TwentyTwo by Jaime Hayón for Ceccotti



Milan 09: Spanish designer Jaime Hayón launched TwentyTwo, a chair for Italian brand Ceccotti, in Milan last month.


The solid maple chair is so named because it is made from twenty-two pieces of timber.


It also features an upholstered seat and back, and has a leather-covered tray beneath the seat.


That's all the info we have for now... but we have lots of images of the chair and the manufacturing process...








Posted on Monday May 11th 2009 at 7:25 am by Rachel Blunstone. Copyright policy | Comments policy

  • yako yanabe

    this is beautiful ..

  • DRAW

    there is nothing stronger then the old way of building things!!!
    I LIKE

  • BH

    I find that there is something strangely compelling about this. Great that the frame form is created from timber as opposed to the more obvious synthetic options but I’m left undecided as yet on the grey finish! Nice craftsmanship , I presume that is the carpenter with the proud look on his face? Last images looks like discarded bones.

  • intestine

    Beautiful craft, horrible design !

  • I love it, except for the cushions. I think it’s the buttons. I’m not sure if it’s the *scale* of the buttons or just the buttons, period, but something about them is throwing me off. The frame, however, is gorgeous.

    (I think it’s the buttons, period, actually.)

  • garth n.

    nice frame & carriage design, & superb craftpersonship.
    (due to low height, seniors beware-seat should be spring loaded for existing.)

  • Joost

    I agree fully with intestine, the craft is very beautiful but the design is not the strongest I have seen in this kind of chairs. It looks to me a bit old fashioned.

  • Beautiful frame, ample, very inviting. I love the use of maple and the gray well, I never reject gray. It looks quite comfortable for the arms, the legs, posture and all. But the cushion does not work. It’s the buttons period. There should be a smooth surface. The buttons seem pedestrian next to these kinds of lines – it’s as if someone had taken out the original seating and replaced it with something home made.

  • Xit
  • Love it.

    This chair really looks like it is exploring a new direction. It feels old and elegant, but I know that at the heart of it all, it is a form and production method that is digitally influenced. It feels very contemporary- even though in the end, it is made using classic carpentry techniques.

    It doesn’t rely on concept, and yet you could say alot about this chair and its relationship with Thonet and the partitioned, wooden chair, as well as older archetypes of loungers and a their relationship to contemporary formal language.

    A very good chair, and a very promising seed for more to come, I say!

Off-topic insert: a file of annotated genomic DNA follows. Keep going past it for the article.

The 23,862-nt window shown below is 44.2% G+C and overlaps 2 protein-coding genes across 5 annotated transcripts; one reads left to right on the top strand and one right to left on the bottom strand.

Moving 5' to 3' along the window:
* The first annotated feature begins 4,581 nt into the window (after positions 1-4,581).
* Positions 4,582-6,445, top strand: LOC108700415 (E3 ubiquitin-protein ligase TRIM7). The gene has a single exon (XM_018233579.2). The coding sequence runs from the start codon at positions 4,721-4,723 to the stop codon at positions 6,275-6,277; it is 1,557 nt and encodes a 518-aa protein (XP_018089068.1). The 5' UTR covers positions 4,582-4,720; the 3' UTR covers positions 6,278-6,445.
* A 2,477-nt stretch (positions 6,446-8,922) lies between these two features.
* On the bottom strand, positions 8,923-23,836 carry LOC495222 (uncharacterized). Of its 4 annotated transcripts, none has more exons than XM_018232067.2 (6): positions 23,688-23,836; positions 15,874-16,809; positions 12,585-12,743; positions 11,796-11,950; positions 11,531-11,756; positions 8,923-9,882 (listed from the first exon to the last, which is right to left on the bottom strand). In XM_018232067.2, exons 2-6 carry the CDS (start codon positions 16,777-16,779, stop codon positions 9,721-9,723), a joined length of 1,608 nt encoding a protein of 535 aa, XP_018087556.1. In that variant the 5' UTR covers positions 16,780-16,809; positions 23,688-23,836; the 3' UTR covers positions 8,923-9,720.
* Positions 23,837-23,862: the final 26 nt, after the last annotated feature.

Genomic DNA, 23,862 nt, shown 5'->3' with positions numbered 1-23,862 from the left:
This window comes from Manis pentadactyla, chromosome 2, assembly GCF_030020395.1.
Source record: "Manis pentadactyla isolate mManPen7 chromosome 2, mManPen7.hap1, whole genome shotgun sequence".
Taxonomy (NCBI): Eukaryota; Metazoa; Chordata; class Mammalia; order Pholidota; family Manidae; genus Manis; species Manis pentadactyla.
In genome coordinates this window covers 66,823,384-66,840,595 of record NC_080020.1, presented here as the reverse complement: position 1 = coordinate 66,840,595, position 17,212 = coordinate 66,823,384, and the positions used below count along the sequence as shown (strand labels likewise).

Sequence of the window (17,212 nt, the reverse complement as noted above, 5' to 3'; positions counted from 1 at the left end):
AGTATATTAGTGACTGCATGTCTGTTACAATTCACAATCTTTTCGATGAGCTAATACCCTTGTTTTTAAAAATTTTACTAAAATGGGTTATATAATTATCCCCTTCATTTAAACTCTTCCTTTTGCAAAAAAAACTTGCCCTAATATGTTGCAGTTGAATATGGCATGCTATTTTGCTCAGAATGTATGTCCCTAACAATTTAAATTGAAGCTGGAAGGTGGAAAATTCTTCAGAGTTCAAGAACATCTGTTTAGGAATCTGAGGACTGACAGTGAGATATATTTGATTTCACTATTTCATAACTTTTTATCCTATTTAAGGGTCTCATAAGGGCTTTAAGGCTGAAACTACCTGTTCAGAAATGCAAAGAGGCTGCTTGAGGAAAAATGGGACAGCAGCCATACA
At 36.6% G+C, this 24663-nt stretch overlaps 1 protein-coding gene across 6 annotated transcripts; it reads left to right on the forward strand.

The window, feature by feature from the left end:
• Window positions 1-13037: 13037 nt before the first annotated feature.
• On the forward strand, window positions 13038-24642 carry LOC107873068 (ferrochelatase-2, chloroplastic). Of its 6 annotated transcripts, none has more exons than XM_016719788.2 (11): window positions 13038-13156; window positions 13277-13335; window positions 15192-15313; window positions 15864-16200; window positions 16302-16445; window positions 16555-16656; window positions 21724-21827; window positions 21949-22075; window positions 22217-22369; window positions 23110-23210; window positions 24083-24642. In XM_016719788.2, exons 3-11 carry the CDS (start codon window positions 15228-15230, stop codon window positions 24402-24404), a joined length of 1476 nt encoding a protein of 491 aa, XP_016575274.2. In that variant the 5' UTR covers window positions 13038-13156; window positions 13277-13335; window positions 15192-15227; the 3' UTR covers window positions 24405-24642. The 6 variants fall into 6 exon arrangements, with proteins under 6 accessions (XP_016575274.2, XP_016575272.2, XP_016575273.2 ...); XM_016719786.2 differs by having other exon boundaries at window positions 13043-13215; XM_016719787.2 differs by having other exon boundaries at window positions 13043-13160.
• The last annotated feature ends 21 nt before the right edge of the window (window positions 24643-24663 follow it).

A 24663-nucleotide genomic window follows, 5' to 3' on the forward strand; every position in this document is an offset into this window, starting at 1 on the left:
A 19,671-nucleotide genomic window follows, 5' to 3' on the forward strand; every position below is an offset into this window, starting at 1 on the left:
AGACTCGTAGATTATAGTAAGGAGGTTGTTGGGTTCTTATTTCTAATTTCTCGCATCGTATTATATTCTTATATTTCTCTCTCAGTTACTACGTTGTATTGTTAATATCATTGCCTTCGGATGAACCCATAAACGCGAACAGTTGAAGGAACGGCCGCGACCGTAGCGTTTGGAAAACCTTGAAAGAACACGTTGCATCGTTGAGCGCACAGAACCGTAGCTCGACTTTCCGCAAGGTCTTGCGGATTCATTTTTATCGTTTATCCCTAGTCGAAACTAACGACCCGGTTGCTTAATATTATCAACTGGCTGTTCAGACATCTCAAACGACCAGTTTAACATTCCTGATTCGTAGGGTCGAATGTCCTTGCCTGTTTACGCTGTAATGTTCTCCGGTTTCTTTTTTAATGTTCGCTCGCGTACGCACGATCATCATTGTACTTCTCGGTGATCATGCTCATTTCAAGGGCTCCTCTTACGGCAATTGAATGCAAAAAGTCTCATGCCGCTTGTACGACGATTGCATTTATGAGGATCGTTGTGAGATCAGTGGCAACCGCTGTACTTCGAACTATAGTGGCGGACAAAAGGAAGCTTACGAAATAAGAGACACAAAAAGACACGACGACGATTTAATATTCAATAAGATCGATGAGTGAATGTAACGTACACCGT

• jed_

    i’ve no idea whay you would use such gorgeous wood then paint/stain it black.

  • phil

    The craftmanship is strong in this one.
    The Art-deco touch gives a second dimension to the design.

    More designers/bureaus should start thinking like this, using new materials where they are needed is fine. But there are most of the time cheaper/better/easier solutions to problems.

  • BH

    I am still trying to get my head around the grey finish…
    Maybe it adds a level of deliberate deception? By knowing that it is of crafted timber but by concealing the joints of the 22 pieces it seems to create a kind of ambiguity. It is constantly positioned somewhere between the old and the new… but neither here or there… interesting!

  • yako yanabe

    Dear Jed is not painted i saw it in the fair , it was wenge wood i think or maybe another wood , so you can see the joins in the chair very well , it was so beautiful and very special , i really feel Jamie is doing a great move with this new work .I did not know much about ceccotti but is amazing i must admit .

  • @royal creme

    In looking at it again, I think I figured out what the issue is for me with the buttons. It’s not JUST the buttons. It’s the grid pattern that they help to create. The frame is so fluid and the rigidity of that grid just fights with the flow of the frame. The buttons merely accentuate the intersection of the lines on the grid, which is why I’m focusing on them. But I think that’s my issue with the buttons- the frame wants one thing and the cushions want another.

  • Hoang To Hoa

    This chair’s so amazing and fantasy. Great job and congratulation.
    I love the way it was connected between morden and flexibal style.

    ps: I love it ;D

  • miket

    such skill in making driven down the wrong road of fantasy